iant man-eating butterflies, you ask? What does that have to do with a teenage girl who is trying to deal with severe anxiety? This is the magic of Young Adult (YA) science fiction and fantasy. Authors take true-to-life characters whom you probably recognize in your own life and place them in extraordinary circumstances, where they are still teenagers trying to figure out their world and rise to the challenges.
Jennifer D. Lyle, author of Swarm, is joining the ranks of J.K. Rowling, Suzanne Collins, Rick Riordan, and James Dashner. If you love young adult novels, you will fall in love with Shur and her brothers and friends as they survive an attack from butterfly-like creatures that “swarm” the world, looking for prey. Shur may be an unlikely heroine in a crisis situation—it’s established early on that she has anxiety “episodes,” and everyone is extremely worried about her in this survival situation. But as Jennifer discusses below, this helps her more than anyone could ever imagine, and isn’t that amazing? Jennifer has taken a challenge for many youth and adults, and she shows us how it can empower and help in a crisis situation. This is why I loved Swarm. Jennifer writes refreshing realistic characters in this world she has created. She will be one to watch.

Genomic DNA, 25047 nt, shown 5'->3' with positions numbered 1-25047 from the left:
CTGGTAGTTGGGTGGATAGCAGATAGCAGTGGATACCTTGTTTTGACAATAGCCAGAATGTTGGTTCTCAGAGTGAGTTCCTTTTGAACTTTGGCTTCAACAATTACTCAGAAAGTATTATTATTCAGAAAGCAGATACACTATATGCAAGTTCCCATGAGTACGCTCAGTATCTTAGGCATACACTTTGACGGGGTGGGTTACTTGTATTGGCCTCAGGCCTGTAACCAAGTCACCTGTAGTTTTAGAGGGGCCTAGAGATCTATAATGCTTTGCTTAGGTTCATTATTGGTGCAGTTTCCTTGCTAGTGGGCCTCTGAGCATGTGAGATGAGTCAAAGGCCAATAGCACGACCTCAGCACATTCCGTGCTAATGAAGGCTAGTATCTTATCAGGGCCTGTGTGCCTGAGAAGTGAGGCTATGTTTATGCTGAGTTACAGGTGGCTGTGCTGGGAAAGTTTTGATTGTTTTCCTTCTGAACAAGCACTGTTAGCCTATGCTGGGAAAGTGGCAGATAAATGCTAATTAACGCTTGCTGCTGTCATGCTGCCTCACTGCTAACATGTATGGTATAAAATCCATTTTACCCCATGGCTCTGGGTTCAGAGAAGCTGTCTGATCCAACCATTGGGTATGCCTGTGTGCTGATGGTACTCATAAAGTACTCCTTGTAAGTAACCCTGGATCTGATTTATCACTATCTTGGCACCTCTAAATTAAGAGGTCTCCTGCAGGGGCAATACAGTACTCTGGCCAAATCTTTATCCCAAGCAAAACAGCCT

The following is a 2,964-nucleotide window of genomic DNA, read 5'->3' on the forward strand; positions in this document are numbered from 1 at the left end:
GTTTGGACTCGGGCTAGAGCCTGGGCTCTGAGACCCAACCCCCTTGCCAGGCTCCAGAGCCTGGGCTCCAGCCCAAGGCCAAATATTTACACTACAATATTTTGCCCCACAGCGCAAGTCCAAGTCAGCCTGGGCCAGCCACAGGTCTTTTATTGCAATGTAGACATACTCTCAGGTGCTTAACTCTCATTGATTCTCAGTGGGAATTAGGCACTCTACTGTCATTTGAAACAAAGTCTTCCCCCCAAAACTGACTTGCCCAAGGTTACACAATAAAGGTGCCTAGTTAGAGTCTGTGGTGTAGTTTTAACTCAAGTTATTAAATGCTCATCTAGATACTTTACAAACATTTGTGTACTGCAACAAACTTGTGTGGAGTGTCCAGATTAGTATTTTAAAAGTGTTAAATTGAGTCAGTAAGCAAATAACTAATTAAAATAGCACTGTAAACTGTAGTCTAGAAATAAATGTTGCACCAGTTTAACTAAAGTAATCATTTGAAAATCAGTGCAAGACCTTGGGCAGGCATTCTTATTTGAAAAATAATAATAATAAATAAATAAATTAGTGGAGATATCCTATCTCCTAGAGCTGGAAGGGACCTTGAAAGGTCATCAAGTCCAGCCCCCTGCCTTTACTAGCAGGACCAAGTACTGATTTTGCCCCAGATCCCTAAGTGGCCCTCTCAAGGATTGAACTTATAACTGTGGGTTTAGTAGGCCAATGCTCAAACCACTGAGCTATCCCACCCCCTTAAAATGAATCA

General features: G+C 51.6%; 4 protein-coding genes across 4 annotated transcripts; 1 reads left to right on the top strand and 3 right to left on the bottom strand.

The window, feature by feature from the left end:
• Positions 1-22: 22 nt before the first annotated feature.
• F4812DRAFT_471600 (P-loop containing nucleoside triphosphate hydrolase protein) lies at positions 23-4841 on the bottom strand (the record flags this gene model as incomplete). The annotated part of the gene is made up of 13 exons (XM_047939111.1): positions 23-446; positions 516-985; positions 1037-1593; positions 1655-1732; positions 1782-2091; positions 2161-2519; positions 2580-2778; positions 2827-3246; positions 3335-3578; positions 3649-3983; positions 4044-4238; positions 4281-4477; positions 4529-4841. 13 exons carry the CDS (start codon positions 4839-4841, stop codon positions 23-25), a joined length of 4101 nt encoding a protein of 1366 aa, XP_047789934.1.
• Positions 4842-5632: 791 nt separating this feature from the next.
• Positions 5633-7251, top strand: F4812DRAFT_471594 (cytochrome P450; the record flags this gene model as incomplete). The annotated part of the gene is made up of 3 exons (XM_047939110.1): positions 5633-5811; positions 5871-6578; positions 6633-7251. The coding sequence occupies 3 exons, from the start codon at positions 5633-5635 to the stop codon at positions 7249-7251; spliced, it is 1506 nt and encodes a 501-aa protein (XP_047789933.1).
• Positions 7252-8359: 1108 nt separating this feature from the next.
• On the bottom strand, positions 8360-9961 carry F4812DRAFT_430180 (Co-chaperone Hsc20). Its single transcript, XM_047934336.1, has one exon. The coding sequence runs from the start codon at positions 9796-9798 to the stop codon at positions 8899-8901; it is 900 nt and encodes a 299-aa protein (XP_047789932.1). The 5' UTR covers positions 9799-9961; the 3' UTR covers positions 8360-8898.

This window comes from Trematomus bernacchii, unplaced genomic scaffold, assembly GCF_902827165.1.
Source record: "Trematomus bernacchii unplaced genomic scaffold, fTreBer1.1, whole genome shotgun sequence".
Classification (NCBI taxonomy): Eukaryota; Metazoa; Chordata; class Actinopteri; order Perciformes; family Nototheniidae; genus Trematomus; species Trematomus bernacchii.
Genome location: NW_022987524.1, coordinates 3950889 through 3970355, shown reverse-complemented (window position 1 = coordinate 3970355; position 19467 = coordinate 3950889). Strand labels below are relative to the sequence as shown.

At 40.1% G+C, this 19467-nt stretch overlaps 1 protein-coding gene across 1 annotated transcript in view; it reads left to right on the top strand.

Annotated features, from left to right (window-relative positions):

Let’s hear what she has to say about writing her book, launching a debut novel, and words of inspiration for all authors out there.
WOW: Thank you for talking with us, Jennifer. Let’s start with your fantastic and thrilling YA, Swarm. Where did you get the idea for the species that terrifies the world, but specifically our protagonist, Shur, her brothers, and their friends?